Does Ian still practice as a veterinarian?
No. I retired from my veterinary practice way back in 1985 and while I am still registered as a veterinarian, I am not practicing as such.
I am interested in preventing illness and being really well. What about wellbeing?
A healthy lifestyle is the best way we can prevent illness, contribute to our own recovery from illness and be really well. I have helped many people in sport and business, people who were studying or just simply aiming to live well. In our modern world if we are keen to be really healthy in our older age, a healthy making lifestyle is our greatest asset.
It all starts with the mind. The mind decides our lifestyle; what we eat, drink, how much we exercise, who we hang out with; the state of our mind and all the choices we make. So a good place to start to get your mind in the best place for wellbeing is my book: “The Mind that Changes Everything”, while “You Can Conquer Cancer” is also a good starting place for prevention of illness. My CDs feature a designated section for wellbeing – CDW1 Mind-Training is also a good place to begin.
What is with the kaftan?
I tend not to be asked about this a lot, but I am told many people are curious. I had my right leg amputated through the hip to remove bone cancer (osteogenic sarcoma) in 1975. I tried a prosthesis (or artificial leg), but because of my very high amputation it was uncomfortable and cumbersome.
Being a very active decathlon athlete at the time of the amputation, I soon found crutches gave me better mobility and comfort. Then came the issue of what to wear? Personally, I found the aesthetic of tucking the missing leg of my trousers into my waist very disconcerting, as was cutting off that unwanted section of my pants.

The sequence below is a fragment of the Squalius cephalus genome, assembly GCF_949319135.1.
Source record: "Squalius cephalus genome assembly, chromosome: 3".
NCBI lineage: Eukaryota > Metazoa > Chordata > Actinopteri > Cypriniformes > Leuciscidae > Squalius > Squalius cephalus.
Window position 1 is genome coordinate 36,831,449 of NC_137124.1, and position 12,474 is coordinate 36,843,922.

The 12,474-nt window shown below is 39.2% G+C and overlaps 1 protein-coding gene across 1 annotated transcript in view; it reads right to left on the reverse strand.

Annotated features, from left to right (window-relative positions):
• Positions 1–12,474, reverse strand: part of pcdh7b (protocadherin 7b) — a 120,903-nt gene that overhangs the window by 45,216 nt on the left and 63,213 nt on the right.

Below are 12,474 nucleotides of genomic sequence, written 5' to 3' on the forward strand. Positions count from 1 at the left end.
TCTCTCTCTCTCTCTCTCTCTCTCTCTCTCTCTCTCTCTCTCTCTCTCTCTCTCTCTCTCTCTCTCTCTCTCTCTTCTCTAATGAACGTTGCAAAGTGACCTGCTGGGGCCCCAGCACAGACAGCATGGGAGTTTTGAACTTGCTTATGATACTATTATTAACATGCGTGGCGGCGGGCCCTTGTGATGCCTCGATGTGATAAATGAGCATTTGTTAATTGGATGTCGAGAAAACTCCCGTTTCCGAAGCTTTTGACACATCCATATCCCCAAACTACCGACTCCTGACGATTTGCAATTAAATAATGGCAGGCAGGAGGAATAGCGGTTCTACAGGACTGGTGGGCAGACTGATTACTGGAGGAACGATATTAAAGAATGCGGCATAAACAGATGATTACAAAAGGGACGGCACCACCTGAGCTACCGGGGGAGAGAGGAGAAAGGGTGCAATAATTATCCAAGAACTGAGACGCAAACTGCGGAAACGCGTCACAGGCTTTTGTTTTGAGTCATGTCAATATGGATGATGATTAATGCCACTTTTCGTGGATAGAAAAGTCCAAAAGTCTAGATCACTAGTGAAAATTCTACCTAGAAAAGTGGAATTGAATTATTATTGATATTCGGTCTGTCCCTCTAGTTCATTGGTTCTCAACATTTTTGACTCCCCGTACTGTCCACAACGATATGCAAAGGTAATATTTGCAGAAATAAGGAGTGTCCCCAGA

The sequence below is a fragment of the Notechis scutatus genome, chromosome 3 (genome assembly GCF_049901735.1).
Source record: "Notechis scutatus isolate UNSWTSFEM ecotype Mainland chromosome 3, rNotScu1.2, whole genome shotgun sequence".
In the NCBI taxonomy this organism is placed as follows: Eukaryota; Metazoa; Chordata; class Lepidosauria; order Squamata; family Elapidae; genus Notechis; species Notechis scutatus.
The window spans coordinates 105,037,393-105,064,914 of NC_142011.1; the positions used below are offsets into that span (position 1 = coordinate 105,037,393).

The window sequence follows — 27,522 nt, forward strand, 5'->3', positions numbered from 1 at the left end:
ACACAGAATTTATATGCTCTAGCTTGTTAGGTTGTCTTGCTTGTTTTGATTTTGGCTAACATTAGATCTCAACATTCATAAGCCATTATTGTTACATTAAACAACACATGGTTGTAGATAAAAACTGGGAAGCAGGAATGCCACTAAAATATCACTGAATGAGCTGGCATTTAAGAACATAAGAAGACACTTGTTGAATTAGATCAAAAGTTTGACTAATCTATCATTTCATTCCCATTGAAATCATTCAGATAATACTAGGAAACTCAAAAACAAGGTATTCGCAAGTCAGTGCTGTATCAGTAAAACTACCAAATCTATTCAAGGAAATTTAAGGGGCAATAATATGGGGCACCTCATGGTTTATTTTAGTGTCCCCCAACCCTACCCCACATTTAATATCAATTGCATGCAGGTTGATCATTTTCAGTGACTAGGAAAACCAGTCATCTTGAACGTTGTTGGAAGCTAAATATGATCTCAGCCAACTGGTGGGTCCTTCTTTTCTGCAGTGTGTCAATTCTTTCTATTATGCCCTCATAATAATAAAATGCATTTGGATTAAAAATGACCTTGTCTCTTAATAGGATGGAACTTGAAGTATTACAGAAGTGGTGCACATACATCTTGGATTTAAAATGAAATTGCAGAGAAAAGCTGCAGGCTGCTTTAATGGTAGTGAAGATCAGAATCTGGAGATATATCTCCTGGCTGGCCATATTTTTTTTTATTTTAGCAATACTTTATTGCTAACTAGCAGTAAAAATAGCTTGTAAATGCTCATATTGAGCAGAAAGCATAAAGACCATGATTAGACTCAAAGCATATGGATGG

It was suggested I try a kaftan; a suggestion I reacted to very unkindly at first. However, once I got over the initial hurdle and tried one on, it was amazingly comfortable and aesthetically more balanced and suitable to my eye. I have been wearing kaftans ever since.
Does Ian "practice what he preaches"?
This is what I love about my work. I do not recommend or suggest to someone else anything I have not done myself, and most commonly am still doing.
In fact, working in this way is a powerful reminder to me to maintain what I know is good for me. I follow the Wellness Diet as set out in You Can Conquer Cancer, including knowing that when you are well, like I am, what you eat mostly is important. What you eat occasionally is no big deal. When you are dealing with major illness, what you eat all the time is important. So at home these days I eat really well with much of what I eat coming out of our large organic garden. I love eating out from time to time, and I know where my boundaries are when it comes to what to eat and what not to eat. I meditate on average around one hour each day and do my best to follow the other recommendations I share with others.
What I do, what I teach, what I help others with is a way of life.